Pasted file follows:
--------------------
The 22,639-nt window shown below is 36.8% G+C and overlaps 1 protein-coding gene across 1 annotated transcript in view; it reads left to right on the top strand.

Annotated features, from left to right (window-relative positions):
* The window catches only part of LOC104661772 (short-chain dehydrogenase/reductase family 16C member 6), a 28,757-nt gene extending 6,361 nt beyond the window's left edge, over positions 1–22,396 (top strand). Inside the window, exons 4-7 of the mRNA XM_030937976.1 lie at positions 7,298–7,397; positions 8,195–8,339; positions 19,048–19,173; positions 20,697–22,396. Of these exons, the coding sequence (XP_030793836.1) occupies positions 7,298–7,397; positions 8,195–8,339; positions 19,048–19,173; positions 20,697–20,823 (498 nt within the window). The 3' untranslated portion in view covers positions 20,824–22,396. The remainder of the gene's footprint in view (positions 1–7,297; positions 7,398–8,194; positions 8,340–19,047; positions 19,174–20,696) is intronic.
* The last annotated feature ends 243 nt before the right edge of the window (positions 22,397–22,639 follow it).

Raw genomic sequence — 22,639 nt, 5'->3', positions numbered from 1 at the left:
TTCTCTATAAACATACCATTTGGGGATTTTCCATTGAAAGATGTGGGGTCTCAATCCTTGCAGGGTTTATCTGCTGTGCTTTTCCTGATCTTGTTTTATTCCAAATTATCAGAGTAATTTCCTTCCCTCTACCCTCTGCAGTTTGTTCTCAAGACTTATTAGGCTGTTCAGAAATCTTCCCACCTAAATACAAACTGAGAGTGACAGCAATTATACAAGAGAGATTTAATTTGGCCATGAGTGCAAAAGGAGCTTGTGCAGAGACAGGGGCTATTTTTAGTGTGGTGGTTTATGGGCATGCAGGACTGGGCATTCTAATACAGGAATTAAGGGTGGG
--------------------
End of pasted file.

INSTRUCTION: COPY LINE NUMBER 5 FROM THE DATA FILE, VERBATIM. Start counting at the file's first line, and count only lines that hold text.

Raw genomic sequence — 22,639 nt, 5'->3', positions numbered from 1 at the left: